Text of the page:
Jake Froccaro ’16 (Office of Athletic Communications)
Jake Froccaro '€™16 (Office of Athletic Communications)

The Princeton men’s lacrosse team was at midseason form despite the Valentine’s Day snow, burying Manhattan 14-4 in its first game of the season Feb. 14. The Tigers return nine of their 10 2014 starters, and it was clear that they were already in sync Saturday.

The Tigers got to work before the snow started to fall with a flurry of goals in the first quarter. In less than three minutes, Princeton drew first blood and built up a 4-0 lead, with attacker Bear Altemus ’17 opening the scoring with 8:16 to go in the period. Midfielder Zach Currier ’17 struck next, assisted by midfielder Jake Froccaro ’16. After assisting Gavin McBride ’17’s first career goal, Froccaro won the ensuing faceoff and quickly dished the ball to Ryan Ambler ’16, who found the back of the net for the Tigers’ second goal in eight seconds.

Attacker Mike MacDonald ’15 notched an unassisted goal with under a minute to go in the quarter, and the Tigers never looked back. Ambler would add three more goals while MacDonald scored again and logged three assists as Princeton built up an imposing lead.

Manhattan showed only flashes of offensive prowess, striking at the beginning and end of the second quarter and twice at the end of the game after Princeton head coach Chris Bates replaced his backup goalkeeper with rookie Tyler Blaisdell ’18. Blaisdell made two saves in his first collegiate game.

Also playing his first game as a Tiger was midfielder Sam Bonafede ’18, who did not start but was perhaps the most impactful Princeton player of the afternoon. Bonafede won nine of 11 faceoffs and picked up five ground balls, giving the Tigers the possession they needed to keep the Jaspers from drawing close. Froccaro, who practices faceoffs with Bonafede every day, said he saw it coming.

“Sam’s unbelievable. He’s a grinder, he works hard every day in practice,” Froccaro said. “I anticipated a great game for him.”

Froccaro also praised his teammates for their attention to detail.

“We executed the little plays, which made the difference in the end,” he said. “We highlighted picking up first-time ground balls all week … making one more pass offensively, little plays like that.”

The Tigers’ returning starters and new faces were on the same page Saturday to the point that it would have been difficult to tell them apart, even without the snow. The blowout win was an encouraging start to a campaign Princeton hopes will top last year’s 7-6 season, marred by a 2-4 Ivy League record. The next test — one that will likely be more of a challenge — comes Friday at Class of 1952 Stadium against Hofstra.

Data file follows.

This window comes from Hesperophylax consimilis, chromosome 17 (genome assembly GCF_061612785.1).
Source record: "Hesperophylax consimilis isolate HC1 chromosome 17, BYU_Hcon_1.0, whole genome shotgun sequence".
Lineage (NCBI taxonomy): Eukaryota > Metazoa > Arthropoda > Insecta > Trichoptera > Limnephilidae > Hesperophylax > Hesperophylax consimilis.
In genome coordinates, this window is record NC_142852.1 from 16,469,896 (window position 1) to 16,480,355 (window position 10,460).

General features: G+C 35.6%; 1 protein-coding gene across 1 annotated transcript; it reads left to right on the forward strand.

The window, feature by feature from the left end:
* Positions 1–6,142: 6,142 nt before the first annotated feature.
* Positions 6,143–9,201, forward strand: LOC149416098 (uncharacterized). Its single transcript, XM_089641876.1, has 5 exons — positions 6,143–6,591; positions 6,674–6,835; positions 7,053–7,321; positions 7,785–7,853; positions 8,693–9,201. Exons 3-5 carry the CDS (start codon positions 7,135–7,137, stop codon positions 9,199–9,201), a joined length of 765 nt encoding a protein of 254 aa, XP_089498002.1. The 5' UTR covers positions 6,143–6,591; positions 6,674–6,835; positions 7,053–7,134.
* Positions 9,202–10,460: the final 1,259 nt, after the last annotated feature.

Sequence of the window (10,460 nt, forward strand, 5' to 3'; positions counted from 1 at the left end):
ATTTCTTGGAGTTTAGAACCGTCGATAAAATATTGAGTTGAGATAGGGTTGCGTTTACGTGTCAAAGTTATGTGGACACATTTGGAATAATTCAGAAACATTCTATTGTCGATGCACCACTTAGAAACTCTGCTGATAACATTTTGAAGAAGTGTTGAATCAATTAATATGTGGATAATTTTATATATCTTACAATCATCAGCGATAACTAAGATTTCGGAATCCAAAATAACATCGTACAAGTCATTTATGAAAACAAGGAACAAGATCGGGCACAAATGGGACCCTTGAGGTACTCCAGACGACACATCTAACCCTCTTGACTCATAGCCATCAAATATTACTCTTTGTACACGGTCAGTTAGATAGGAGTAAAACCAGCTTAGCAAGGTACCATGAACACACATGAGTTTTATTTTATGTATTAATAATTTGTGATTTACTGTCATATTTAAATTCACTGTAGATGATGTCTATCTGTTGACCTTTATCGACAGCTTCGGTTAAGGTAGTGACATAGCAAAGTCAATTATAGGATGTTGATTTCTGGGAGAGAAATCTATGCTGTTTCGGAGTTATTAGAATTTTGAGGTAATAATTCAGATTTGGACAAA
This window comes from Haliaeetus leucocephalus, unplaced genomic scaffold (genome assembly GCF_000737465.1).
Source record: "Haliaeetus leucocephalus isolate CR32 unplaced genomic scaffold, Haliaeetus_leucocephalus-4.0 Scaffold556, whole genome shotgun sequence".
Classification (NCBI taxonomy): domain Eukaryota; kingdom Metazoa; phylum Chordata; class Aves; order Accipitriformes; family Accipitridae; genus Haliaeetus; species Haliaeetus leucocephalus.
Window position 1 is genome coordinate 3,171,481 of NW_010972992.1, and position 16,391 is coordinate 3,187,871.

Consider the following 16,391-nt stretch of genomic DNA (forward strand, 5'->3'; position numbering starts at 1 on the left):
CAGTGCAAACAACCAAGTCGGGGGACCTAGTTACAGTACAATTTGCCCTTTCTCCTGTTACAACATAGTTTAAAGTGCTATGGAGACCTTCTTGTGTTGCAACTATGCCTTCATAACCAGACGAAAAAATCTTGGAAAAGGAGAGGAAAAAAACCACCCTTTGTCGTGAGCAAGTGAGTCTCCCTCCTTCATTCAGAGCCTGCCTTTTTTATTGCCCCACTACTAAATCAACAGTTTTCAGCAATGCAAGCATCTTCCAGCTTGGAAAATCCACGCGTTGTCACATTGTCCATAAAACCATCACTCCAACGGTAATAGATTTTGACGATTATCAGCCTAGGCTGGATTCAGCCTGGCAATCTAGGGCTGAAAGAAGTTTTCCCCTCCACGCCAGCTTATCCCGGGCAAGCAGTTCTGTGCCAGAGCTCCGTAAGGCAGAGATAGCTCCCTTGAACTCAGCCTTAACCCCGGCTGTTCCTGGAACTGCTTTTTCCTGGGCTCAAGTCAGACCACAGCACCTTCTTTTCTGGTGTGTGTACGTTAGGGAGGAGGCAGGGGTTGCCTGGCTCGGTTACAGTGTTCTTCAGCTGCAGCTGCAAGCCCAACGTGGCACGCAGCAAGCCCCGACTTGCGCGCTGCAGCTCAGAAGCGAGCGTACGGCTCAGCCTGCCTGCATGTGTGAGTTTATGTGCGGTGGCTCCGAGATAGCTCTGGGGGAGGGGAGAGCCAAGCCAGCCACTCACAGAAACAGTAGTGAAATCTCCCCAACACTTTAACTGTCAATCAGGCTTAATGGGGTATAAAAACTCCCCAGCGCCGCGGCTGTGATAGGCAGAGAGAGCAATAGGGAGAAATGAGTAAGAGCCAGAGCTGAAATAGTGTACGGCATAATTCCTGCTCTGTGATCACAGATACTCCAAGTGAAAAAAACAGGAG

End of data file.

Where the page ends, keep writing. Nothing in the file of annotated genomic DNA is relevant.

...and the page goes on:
Quick Takes

No. 16 women’s basketball remained undefeated over the weekend, blowing out Brown before escaping New Haven with an uncommonly narrow six-point win. After a back-and-forth first half, the Tigers executed better in the second but the Bulldogs continued to nip at their heels. Princeton made just one three-pointer all game to Yale’s seven, but Alex Wheatley ’16 still managed 18 points and Annie Tarakchian ’16 pulled off her seventh double-double of the season to bring the Tigers to 23-0 on the year with seven games to go.

The weekend marked a bright spot in an otherwise forgettable season for men’s hockey. The Tigers came into their matchup with Clarkson on Friday with a 3-17-2 record but came back to beat the Golden Knights 2-1 on a third-period goal from Tucker Brockett ’15. On Saturday, Princeton earned a hard-fought tie with No. 20 St. Lawrence, knotting it up in the second on a goal from Mike Ambrosia ’16 and holding on thanks to 34 saves from goalie Colton Phinney ’17.

Both track and field teams won easily at the H-Y-P meet in Cambridge Saturday. Greg Caldwell ’16 set a new personal best at 8 seconds flat in the 60m hurdles and Princeton took the first five spots in the 60m dash as the men accumulated 125 points to win their 24th straight H-Y-P. Led by Megan Curham ’17, the women took first, second, and fourth in the 3,000-meter run. Inka Busack ’16 won the high jump with a personal best of 1.73 meters and Julia Ratcliffe ’16 continued her domination of the hammer throw.